Sims, who also considered UCLA and California after being blocked from moving toany Texas school, told the Houston-based station that he was familiar with Dana Holgorsen's offensive scheme, which weighed heavily in his decision.
Holgorsen was on Houston's staff when Sims was recruited by the Cougars.
Sims is a multi-purpose back who has the potential to fit well in the WVU scheme. He is proficient at catching the ball out of the backfield, and when combined with his slashing running ability, is a threat that must be accounted for in both the running and passing games.
Some observers have questioned Sims' ability to handle a heavy workload of carries, especially afer a 2012 season in which he missed three complete games and major chunks of three others with injuries. Still, he totaled 202 touches during his freshman season and 162 during his sophomore campaign, and was headed for even greater numbers when injuries slowed his junior season.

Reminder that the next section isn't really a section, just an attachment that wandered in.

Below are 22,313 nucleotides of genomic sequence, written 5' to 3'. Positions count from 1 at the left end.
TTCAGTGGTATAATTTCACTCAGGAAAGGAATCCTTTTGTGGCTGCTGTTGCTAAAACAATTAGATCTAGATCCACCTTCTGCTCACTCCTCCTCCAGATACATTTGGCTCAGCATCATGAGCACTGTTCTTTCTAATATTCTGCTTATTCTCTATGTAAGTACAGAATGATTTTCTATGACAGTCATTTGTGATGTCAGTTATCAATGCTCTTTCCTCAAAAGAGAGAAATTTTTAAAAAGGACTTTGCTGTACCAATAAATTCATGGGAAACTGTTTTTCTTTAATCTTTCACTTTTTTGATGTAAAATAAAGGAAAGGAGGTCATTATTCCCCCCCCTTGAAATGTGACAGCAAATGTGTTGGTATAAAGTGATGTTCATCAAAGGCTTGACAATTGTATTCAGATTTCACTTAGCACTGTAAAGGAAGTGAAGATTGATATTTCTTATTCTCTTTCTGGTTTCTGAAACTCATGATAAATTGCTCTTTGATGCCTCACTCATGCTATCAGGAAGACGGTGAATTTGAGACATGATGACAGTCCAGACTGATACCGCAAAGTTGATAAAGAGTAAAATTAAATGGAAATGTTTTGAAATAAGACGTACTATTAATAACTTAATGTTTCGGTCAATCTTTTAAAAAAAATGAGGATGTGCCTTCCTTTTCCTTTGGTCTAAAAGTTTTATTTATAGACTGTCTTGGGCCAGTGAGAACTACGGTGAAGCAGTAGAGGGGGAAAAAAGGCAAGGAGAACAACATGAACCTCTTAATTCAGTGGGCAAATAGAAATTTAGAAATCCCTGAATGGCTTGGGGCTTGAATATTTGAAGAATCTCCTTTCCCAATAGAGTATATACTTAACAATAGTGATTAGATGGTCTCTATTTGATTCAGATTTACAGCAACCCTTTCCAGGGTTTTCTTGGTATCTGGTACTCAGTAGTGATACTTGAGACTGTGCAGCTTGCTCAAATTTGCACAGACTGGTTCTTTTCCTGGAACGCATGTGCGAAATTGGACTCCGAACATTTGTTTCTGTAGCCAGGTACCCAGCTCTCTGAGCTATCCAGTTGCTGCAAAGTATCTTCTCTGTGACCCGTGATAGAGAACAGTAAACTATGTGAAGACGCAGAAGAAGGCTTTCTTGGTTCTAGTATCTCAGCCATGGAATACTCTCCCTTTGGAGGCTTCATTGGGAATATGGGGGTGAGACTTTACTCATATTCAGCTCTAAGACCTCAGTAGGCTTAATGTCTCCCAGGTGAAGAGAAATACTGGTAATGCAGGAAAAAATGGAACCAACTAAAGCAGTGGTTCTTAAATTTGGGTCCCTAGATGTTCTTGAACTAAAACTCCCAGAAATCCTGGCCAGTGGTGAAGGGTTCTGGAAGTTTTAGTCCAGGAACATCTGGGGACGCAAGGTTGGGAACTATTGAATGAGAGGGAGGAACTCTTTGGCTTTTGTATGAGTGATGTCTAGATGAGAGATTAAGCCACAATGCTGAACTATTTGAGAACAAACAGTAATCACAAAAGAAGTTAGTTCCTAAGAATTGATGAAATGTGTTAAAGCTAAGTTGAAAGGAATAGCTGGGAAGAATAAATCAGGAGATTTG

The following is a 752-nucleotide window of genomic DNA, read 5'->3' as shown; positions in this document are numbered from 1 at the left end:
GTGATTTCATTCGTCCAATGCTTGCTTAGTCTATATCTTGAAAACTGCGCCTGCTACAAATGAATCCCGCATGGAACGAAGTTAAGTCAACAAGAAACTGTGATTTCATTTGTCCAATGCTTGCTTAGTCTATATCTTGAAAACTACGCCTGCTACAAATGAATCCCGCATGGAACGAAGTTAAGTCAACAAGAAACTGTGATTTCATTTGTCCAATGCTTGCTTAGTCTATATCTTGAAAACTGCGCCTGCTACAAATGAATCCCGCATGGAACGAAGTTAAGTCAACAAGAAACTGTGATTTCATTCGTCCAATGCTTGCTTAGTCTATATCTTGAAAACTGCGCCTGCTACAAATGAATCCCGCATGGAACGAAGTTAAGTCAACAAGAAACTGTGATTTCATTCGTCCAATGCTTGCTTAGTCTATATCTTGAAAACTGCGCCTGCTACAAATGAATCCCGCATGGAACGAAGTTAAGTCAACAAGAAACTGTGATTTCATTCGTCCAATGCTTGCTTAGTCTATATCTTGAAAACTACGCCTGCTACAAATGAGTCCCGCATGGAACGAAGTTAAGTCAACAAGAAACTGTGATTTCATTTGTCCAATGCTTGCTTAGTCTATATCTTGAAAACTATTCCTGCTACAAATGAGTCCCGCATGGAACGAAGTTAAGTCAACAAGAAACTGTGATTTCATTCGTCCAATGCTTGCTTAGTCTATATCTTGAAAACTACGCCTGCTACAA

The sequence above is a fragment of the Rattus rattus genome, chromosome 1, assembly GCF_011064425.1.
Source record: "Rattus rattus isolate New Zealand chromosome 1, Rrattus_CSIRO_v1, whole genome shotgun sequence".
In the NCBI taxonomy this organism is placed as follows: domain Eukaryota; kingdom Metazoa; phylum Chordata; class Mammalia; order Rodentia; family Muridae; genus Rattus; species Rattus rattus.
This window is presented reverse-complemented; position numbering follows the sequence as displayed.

Depending on his ability to get in sync with West Virginia's quarterbacks, he could carve a spot for himself in a backfield that is loaded with solid players. Returnees Dustin Garrison and Andrew Buie, along with junior college pickup Dreamius Smith, should provide a variety of styles to help the Mountaineers rebuild their offense after the loss of Geno Smith, Tavon Austin and Stedman Bailey.
One of Sims' most impressive statistics is his average per attempt. Over his three years at Houston, he averaged 6.2 yards per carry and 10.8 yards per catch. That totals to a 7.5 yards per touch mark -- an attention-getting number that should have the WVU offensive coaching staff looking for ways to get the ball into his hands.